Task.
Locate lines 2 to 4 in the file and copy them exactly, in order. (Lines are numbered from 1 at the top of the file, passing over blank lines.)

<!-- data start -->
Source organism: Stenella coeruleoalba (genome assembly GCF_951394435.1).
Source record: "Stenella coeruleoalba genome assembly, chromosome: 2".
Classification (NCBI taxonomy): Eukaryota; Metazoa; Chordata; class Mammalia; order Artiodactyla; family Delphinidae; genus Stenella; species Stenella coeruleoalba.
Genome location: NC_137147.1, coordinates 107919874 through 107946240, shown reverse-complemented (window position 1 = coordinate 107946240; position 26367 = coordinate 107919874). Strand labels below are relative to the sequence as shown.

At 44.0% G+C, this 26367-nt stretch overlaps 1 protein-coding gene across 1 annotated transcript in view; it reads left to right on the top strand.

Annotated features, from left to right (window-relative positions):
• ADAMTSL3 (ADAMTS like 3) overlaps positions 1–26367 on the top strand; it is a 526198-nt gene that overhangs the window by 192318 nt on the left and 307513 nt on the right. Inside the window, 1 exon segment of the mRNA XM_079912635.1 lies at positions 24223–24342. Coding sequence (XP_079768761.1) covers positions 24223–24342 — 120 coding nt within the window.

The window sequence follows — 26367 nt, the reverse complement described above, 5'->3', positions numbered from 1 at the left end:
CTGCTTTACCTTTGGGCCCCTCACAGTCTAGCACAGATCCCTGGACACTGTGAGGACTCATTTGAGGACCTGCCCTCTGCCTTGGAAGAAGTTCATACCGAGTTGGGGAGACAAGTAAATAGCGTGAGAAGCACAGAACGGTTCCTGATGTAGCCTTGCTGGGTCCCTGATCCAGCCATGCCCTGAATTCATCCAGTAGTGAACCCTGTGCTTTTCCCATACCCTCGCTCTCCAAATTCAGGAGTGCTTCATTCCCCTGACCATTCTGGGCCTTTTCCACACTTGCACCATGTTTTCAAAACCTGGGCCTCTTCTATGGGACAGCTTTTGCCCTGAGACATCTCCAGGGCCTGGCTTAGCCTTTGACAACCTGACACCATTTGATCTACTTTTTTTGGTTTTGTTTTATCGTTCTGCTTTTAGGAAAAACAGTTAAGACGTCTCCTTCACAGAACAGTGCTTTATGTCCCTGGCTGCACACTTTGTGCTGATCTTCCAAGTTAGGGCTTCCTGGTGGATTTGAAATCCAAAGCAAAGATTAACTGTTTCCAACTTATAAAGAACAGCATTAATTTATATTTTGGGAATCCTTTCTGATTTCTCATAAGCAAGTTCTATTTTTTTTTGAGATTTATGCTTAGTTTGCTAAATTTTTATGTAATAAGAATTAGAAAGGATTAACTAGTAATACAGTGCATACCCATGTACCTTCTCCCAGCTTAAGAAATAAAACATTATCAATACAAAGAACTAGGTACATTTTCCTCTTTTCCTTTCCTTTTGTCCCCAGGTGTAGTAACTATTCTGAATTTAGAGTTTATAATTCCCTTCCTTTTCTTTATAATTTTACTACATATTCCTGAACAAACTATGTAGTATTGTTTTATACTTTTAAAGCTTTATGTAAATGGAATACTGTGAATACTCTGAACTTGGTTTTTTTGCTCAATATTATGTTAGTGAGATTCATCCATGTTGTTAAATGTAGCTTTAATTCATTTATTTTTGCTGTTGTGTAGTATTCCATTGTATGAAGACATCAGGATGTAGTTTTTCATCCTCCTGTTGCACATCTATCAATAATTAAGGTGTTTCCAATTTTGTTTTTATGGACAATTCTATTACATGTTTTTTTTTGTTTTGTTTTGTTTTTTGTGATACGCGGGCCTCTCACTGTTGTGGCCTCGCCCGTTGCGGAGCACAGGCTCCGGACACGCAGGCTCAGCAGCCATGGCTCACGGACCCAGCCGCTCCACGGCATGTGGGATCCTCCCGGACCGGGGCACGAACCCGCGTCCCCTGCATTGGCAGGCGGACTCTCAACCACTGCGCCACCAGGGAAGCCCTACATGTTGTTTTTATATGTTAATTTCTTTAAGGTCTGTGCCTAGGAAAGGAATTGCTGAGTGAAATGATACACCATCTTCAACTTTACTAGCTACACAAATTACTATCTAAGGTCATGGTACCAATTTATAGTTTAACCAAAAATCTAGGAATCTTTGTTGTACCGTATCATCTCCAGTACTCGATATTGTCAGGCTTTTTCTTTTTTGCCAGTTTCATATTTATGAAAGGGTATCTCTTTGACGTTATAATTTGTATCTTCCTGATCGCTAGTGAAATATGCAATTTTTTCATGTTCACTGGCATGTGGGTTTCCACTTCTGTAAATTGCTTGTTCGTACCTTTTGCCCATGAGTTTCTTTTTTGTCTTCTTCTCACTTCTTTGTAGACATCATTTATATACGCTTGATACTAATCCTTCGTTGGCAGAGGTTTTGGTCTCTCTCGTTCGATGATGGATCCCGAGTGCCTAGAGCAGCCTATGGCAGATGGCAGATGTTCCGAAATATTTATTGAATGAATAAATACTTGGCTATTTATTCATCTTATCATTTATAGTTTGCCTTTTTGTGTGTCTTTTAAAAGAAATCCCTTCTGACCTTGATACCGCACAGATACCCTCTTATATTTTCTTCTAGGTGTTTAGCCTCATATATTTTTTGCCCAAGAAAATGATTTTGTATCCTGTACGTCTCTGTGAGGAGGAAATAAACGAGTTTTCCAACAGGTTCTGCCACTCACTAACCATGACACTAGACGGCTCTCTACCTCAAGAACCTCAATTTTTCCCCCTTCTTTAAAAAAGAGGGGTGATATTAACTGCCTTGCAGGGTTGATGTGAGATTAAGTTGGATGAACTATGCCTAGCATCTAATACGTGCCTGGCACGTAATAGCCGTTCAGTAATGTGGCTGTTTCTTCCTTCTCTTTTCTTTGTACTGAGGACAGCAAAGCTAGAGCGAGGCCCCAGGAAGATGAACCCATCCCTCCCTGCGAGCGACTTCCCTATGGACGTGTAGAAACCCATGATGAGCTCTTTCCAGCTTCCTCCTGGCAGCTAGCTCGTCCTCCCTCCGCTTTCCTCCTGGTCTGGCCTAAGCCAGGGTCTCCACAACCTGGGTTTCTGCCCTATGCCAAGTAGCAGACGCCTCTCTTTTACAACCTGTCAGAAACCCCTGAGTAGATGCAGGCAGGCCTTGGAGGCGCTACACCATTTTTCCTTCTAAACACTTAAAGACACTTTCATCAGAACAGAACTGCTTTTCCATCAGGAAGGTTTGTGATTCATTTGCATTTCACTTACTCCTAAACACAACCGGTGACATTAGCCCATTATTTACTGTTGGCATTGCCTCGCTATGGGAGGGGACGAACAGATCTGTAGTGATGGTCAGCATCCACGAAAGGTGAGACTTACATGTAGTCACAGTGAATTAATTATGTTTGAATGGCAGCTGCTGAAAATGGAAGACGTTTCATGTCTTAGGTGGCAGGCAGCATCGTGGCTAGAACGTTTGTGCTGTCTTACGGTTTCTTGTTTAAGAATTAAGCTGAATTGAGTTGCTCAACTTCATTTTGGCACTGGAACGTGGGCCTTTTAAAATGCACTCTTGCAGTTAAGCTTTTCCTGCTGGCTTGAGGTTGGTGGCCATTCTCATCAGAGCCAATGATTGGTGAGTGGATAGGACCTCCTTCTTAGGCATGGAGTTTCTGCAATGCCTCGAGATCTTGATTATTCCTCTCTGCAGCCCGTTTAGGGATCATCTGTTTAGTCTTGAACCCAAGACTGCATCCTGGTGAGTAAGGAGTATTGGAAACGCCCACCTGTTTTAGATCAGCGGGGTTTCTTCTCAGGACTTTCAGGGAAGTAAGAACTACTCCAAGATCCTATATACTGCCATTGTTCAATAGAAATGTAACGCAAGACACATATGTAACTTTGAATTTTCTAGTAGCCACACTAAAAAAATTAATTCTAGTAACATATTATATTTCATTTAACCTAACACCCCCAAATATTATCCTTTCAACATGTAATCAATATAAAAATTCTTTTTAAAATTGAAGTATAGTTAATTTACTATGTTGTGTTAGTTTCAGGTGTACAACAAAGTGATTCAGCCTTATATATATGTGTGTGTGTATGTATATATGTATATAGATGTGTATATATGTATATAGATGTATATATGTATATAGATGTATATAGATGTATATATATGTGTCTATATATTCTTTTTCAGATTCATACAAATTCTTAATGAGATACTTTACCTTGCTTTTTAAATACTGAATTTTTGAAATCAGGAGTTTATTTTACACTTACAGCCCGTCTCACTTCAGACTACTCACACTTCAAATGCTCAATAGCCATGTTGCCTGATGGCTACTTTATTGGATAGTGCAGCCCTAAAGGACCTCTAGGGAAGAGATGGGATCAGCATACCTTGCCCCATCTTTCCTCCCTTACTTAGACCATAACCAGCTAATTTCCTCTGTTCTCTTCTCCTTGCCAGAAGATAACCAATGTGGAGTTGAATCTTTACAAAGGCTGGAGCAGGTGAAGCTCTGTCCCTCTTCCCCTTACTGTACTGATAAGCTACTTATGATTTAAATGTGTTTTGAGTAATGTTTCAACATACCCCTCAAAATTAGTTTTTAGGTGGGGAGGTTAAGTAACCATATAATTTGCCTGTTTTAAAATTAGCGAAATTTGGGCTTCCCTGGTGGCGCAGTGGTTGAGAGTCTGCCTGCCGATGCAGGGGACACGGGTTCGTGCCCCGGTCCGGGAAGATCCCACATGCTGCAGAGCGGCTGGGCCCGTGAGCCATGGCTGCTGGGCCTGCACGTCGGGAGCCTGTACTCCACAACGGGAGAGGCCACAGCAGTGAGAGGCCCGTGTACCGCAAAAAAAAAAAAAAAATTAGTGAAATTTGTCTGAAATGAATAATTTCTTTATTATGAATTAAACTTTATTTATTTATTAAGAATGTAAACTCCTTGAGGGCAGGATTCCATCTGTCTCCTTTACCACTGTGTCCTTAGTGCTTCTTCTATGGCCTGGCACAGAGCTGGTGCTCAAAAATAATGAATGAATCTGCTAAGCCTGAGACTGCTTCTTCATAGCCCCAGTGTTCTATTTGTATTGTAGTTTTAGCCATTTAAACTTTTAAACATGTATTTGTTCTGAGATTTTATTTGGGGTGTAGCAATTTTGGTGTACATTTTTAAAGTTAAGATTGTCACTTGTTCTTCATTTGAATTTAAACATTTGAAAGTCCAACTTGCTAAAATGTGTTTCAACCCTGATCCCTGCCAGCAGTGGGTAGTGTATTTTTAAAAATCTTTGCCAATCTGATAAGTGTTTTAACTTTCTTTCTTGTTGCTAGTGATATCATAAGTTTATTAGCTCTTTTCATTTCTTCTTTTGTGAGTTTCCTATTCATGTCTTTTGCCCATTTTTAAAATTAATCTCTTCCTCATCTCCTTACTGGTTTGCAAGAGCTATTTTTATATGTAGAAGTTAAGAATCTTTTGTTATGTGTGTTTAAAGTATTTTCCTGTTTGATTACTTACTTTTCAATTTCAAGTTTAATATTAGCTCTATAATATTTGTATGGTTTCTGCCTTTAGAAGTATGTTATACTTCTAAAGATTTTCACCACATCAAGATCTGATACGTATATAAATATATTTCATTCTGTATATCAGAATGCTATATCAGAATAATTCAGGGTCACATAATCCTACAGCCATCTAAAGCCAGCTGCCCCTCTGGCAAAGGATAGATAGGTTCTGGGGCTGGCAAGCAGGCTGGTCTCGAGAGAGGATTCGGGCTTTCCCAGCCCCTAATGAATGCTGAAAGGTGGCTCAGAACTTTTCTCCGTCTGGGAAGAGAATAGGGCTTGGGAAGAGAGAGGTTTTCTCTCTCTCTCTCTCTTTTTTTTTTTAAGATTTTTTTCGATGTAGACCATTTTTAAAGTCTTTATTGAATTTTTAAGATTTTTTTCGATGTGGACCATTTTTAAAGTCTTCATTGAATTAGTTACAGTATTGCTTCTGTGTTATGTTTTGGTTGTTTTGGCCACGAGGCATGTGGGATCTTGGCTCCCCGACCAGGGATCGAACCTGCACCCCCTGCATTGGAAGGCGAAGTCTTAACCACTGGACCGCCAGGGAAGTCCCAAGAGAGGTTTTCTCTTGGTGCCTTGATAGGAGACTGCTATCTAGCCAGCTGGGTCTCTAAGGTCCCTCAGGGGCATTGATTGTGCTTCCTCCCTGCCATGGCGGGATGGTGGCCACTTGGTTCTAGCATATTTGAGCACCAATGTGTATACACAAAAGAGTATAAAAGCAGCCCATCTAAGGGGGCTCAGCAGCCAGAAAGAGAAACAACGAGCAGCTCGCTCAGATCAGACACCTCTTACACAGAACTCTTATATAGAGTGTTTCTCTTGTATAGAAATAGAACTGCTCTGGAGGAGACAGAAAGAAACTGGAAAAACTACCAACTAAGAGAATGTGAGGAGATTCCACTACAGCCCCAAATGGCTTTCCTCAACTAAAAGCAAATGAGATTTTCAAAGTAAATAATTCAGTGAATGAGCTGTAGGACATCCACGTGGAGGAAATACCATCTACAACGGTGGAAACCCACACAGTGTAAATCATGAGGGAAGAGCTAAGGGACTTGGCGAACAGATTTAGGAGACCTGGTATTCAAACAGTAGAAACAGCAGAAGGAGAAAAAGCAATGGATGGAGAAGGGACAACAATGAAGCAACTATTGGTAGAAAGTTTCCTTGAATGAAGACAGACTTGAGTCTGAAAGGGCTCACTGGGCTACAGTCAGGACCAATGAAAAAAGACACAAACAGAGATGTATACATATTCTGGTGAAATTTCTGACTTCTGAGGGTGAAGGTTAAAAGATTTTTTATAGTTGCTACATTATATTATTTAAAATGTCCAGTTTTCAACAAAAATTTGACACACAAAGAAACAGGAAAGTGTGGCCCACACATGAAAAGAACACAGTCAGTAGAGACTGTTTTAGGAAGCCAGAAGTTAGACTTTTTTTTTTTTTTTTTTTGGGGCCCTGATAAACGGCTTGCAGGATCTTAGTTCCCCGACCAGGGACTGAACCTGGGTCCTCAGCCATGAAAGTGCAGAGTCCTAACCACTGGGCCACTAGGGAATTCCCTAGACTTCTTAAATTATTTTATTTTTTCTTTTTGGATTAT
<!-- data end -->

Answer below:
Source record: "Stenella coeruleoalba genome assembly, chromosome: 2".
Classification (NCBI taxonomy): Eukaryota; Metazoa; Chordata; class Mammalia; order Artiodactyla; family Delphinidae; genus Stenella; species Stenella coeruleoalba.
Genome location: NC_137147.1, coordinates 107919874 through 107946240, shown reverse-complemented (window position 1 = coordinate 107946240; position 26367 = coordinate 107919874). Strand labels below are relative to the sequence as shown.